Reducing the dependence on oil

Ildo Sauer, Gas and Energy Director, Petrobras

Brazil’s energy sector is following the worldwide
tendency towards greater diversification of primary energy
sources and the increased use of natural gas and
biofuels. There are several reasons for this change. The
05- most important are the environmental restrictions that
are gradually being adopted in the world’s principal
energy-consuming markets and the need to reduce the
dependence on oil, set against a scenario of accelerated
depletion in oil reserves and escalating prices.
10- The share of gas in Brazilian primary energy
consumption has more than doubled in a short period,
increasing from 4.1% in 1999 to 8.9% in 2004, and this
share is forecast to rise to 12% by 2010.
Over the past two decades, the world gas industry
15- has experienced a structural and regulatory
transformation. These changes have altered the strategic
behaviour of gas firms, with an intensification of
competition, the search for diversification (especially in
the case of power generation) and the internationalisation
20- of industry activities. Together, these changes have
radically changed the economic environment and the level
of competition in the industry.
Brazil’s gas industry is characterised by its late
development, although in recent years, internal supply
25- imports and demand have grown significantly — the
growth trajectory of recent years exceeds that of countries
with more mature markets, such as Spain, Argentina,
the UK and the US. And the outlook is positive for
continued growth over the next few years, particularly
30- when set against the investment plans already
announced in Brazil.
The country has a small transportation network
concentrated near the coast. The distribution network is
concentrated in the major consumption centres.
35- Domestic gas sources are largely offshore in the Campos
basin and Bolivia provides imports. Given the degree
of gas penetration in the country’s primary energy
consumption, the industry is poorly developed when
compared with other countries. The industry requires
40- heavy investment in expanding the transport and
distribution (T&D) networks, as well as in diversifying and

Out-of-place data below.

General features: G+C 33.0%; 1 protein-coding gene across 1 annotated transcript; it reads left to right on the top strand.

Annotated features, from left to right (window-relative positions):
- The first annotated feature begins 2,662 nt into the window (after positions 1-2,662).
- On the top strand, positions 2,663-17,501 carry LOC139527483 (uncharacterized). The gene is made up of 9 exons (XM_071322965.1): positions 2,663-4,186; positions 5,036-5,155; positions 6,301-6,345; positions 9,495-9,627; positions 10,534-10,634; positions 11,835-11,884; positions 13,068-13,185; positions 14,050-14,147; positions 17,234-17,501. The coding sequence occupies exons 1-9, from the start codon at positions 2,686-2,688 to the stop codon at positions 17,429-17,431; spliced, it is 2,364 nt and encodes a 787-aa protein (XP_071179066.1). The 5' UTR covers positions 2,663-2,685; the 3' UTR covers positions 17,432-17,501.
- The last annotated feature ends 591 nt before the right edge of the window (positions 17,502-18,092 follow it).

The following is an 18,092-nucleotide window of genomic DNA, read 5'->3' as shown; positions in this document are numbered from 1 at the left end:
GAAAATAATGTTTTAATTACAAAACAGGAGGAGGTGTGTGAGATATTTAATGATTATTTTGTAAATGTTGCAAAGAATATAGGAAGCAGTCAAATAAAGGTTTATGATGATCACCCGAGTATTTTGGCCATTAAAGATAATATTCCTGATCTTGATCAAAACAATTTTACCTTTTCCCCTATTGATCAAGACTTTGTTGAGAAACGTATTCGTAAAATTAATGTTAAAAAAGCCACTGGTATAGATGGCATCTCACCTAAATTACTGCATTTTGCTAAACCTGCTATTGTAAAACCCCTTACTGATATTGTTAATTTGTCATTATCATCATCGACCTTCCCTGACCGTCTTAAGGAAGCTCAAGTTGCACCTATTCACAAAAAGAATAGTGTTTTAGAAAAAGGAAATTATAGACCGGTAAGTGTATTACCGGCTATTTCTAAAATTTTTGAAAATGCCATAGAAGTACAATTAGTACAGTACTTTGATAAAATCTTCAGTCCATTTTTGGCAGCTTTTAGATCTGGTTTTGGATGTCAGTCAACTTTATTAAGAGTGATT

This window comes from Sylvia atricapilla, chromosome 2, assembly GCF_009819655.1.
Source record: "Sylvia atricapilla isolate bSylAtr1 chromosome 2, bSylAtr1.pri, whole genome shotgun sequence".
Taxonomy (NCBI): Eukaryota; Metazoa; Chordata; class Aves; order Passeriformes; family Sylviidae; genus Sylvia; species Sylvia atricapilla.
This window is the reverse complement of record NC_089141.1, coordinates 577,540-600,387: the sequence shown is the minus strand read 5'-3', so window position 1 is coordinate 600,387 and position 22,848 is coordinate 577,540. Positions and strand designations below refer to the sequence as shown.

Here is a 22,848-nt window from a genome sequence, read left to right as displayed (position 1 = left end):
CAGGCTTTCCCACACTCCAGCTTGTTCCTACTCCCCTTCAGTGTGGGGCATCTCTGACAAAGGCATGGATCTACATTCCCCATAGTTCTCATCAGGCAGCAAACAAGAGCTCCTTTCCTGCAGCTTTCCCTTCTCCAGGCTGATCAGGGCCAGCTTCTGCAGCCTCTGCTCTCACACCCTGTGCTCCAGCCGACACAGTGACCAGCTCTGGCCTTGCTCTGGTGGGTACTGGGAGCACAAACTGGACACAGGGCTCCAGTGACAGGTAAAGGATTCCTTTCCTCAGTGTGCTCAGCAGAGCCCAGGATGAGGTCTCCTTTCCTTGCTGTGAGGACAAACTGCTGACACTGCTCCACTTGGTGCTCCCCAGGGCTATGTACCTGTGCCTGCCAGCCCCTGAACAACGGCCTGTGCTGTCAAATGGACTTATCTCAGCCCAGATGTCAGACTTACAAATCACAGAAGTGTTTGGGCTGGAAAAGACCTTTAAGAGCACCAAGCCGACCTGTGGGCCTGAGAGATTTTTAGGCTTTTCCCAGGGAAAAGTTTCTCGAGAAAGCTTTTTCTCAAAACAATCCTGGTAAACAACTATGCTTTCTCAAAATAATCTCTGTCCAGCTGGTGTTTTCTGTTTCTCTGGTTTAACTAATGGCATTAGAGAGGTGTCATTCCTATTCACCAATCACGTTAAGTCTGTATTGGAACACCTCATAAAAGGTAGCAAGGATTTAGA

increasing its supplies. Such investments are necessary
for realising the industry’s enormous potential.
Another key industry highlight is the changing profile
45- of gas supply. A large part of the gas produced
domestically to date has been associated with oil
production. The latter diluting or even totally absorbing
the costs of exploiting the gas. In most cases, gas
50- production was feasible only in conjunction with oil
production activities. However, the country’s latest gas
finds are non-associated. Thus, an exclusively dedicated
structure must be developed to produce this gas —
translating into a significant rise in production costs. This
is more significant when analysed against the high costs
55- associated with the market for exploration and production
(E&P) sector equipment. In recent years, the leasing costs
of drilling rigs and E&P equipment have been climbing in
parallel with escalating oil prices. This directly affects endconsumer
prices.
60- In a world of primary energy consumption
diversification, of greater environmental restrictions and
the reduced dependence on oil, Brazil has been seeking
to develop alternative energy sources – principally natural
gas and biofuels. The gas industry holds enormous
65- potential for Brazil, although there is still a long way to go
before it reaches maturity and major investment is
required.

World Energy in 2006. copyright © 2006, World Energy Council.

p.29-31 (adapted)

According to the text, which of the following is NOT going to be a problem for the future of the gas industry in Brazil?

a) The need for Bolivian imports and the domestic offshore gas sources.
b) The need for intense capital investments to expand the distribution networks.
c) The restricted transportation network and its concentration along the Brazilian coastline.
d) The increased competition in the world market, which can easily stifle the sector in Brazil.
e) The interest of Brazilian authorities in developing alternative energy sources including biofuels and natural gas.